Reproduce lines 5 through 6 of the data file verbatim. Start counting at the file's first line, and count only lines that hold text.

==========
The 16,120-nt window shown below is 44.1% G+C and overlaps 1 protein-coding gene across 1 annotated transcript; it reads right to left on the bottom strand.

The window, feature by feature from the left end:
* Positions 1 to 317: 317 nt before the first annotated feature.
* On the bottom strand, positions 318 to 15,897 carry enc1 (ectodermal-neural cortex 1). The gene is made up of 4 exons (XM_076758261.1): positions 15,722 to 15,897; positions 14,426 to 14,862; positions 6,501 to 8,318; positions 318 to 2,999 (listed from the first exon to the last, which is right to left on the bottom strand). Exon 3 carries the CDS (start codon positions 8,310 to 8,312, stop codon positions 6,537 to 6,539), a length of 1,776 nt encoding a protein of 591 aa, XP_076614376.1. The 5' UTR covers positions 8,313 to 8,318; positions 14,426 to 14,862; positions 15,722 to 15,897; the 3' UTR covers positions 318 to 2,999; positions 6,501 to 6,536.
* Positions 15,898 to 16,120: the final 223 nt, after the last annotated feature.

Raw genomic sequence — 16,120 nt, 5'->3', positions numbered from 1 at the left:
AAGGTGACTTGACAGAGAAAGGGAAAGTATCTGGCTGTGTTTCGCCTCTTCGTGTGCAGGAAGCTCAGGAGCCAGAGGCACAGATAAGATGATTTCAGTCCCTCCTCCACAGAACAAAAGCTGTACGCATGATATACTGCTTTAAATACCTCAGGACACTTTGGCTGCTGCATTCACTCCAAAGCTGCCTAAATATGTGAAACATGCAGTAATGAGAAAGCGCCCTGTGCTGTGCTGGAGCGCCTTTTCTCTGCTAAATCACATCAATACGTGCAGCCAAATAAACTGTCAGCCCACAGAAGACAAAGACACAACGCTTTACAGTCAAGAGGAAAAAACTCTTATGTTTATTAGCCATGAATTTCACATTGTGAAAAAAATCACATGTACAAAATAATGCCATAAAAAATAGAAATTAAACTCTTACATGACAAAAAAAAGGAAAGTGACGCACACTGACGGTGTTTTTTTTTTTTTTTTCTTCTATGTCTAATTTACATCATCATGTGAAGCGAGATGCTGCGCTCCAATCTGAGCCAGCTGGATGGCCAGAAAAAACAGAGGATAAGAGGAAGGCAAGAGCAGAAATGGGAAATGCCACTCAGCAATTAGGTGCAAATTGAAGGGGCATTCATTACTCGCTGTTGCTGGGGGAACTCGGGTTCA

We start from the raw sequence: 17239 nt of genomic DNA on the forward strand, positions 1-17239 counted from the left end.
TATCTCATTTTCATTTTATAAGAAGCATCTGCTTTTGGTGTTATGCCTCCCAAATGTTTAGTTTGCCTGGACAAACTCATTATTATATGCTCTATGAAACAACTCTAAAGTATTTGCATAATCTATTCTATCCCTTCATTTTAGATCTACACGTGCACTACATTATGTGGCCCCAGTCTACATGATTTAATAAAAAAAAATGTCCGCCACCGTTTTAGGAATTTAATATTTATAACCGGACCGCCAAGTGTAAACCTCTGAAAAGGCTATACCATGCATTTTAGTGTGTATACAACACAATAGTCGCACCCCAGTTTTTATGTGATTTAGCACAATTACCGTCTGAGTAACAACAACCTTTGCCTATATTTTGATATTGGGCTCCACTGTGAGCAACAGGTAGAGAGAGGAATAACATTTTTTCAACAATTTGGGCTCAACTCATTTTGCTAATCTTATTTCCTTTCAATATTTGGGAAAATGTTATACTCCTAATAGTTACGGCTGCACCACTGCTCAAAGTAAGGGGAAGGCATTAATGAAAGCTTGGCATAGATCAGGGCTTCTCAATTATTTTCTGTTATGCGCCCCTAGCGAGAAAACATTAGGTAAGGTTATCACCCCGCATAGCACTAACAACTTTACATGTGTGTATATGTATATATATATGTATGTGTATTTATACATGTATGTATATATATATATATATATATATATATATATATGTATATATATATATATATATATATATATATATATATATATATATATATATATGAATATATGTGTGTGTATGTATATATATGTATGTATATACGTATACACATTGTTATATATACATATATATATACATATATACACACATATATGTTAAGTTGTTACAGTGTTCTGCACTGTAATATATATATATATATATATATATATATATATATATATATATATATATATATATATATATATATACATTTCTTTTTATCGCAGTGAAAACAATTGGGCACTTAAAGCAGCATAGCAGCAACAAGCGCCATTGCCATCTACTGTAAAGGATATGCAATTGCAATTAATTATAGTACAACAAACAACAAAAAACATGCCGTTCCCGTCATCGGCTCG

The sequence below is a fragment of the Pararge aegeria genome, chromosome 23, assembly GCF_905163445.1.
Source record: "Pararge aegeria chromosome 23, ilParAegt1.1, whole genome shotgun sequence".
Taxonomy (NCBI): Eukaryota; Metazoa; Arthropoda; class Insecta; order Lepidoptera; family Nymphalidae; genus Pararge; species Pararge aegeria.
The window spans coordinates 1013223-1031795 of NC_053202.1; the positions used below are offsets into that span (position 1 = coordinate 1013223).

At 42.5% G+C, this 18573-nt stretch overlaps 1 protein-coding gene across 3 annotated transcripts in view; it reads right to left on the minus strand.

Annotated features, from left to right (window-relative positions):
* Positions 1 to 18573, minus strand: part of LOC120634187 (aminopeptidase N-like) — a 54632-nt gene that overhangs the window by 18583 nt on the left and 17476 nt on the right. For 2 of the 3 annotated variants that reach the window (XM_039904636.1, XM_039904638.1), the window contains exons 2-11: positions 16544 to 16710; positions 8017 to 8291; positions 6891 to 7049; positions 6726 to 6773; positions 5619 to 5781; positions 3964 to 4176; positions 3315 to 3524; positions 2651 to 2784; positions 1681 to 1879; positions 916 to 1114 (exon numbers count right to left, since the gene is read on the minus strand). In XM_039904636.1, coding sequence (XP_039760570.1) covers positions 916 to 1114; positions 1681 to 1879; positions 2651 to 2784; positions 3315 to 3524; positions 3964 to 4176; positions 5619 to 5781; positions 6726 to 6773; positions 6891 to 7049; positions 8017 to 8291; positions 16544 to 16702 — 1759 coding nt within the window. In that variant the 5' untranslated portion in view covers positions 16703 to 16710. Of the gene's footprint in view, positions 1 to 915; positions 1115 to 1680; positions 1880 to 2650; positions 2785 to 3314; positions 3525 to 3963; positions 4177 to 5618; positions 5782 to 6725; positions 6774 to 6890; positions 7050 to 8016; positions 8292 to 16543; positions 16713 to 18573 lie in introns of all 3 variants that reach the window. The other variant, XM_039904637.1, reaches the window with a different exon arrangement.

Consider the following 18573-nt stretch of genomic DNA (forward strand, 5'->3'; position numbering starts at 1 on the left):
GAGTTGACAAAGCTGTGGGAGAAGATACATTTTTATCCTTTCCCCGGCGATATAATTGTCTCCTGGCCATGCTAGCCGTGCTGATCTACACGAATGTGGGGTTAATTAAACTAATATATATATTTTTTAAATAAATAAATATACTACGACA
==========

* Positions 15,898 to 16,120: the final 223 nt, after the last annotated feature.

Raw genomic sequence — 16,120 nt, 5'->3', positions numbered from 1 at the left: